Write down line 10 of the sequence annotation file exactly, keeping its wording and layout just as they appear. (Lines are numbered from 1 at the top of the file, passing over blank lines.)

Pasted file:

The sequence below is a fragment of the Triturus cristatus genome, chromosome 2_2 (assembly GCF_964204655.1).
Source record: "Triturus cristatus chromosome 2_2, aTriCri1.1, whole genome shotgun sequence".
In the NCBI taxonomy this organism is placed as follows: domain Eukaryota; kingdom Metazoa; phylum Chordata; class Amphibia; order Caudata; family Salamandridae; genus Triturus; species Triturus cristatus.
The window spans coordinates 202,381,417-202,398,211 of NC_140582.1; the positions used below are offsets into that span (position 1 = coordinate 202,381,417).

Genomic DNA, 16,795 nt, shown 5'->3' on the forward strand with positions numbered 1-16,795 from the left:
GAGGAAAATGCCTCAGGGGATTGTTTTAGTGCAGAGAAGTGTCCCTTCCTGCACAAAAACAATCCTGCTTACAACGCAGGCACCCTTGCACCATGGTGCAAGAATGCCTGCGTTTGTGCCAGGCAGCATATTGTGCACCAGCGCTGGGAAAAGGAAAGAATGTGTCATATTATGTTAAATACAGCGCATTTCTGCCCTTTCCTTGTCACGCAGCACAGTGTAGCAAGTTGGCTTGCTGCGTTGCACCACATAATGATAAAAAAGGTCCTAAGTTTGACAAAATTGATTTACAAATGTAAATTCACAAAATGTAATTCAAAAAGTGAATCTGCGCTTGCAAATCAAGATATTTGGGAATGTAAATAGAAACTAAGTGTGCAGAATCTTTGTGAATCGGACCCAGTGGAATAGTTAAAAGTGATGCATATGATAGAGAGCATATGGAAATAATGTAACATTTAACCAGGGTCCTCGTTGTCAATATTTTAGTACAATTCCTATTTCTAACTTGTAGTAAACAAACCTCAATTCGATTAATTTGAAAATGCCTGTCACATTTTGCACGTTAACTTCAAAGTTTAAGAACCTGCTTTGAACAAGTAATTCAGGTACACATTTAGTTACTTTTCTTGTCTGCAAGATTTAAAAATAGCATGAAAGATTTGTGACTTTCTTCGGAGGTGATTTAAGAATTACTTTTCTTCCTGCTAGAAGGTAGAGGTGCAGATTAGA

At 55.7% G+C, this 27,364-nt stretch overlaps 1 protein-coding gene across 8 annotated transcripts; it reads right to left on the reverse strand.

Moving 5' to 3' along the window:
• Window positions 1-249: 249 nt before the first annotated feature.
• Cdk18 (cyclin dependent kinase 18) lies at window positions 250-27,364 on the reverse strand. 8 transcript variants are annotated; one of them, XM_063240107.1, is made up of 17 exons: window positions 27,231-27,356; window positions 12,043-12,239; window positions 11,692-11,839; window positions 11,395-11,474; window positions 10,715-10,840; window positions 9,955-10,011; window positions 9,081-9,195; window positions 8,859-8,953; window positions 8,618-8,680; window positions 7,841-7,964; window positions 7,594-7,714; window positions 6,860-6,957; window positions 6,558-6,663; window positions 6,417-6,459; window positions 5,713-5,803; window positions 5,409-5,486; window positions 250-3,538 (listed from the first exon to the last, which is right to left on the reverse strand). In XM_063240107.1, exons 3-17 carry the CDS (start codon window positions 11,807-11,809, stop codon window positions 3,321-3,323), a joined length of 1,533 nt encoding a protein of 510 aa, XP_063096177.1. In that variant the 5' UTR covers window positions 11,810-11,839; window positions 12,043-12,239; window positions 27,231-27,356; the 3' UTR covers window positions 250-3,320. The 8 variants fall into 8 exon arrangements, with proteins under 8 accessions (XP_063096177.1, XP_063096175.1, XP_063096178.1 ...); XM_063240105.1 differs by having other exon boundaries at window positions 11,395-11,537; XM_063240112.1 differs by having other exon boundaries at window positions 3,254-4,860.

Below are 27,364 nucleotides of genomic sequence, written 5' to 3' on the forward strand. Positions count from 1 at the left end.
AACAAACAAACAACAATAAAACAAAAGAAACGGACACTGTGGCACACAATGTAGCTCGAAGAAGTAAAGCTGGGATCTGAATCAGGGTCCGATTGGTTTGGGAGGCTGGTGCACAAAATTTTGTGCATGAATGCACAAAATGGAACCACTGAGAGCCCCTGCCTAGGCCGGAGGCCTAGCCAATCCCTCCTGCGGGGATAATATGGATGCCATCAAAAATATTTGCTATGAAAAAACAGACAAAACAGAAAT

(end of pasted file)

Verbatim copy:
• Cdk18 (cyclin dependent kinase 18) lies at window positions 250-27,364 on the reverse strand. 8 transcript variants are annotated; one of them, XM_063240107.1, is made up of 17 exons: window positions 27,231-27,356; window positions 12,043-12,239; window positions 11,692-11,839; window positions 11,395-11,474; window positions 10,715-10,840; window positions 9,955-10,011; window positions 9,081-9,195; window positions 8,859-8,953; window positions 8,618-8,680; window positions 7,841-7,964; window positions 7,594-7,714; window positions 6,860-6,957; window positions 6,558-6,663; window positions 6,417-6,459; window positions 5,713-5,803; window positions 5,409-5,486; window positions 250-3,538 (listed from the first exon to the last, which is right to left on the reverse strand). In XM_063240107.1, exons 3-17 carry the CDS (start codon window positions 11,807-11,809, stop codon window positions 3,321-3,323), a joined length of 1,533 nt encoding a protein of 510 aa, XP_063096177.1. In that variant the 5' UTR covers window positions 11,810-11,839; window positions 12,043-12,239; window positions 27,231-27,356; the 3' UTR covers window positions 250-3,320. The 8 variants fall into 8 exon arrangements, with proteins under 8 accessions (XP_063096177.1, XP_063096175.1, XP_063096178.1 ...); XM_063240105.1 differs by having other exon boundaries at window positions 11,395-11,537; XM_063240112.1 differs by having other exon boundaries at window positions 3,254-4,860.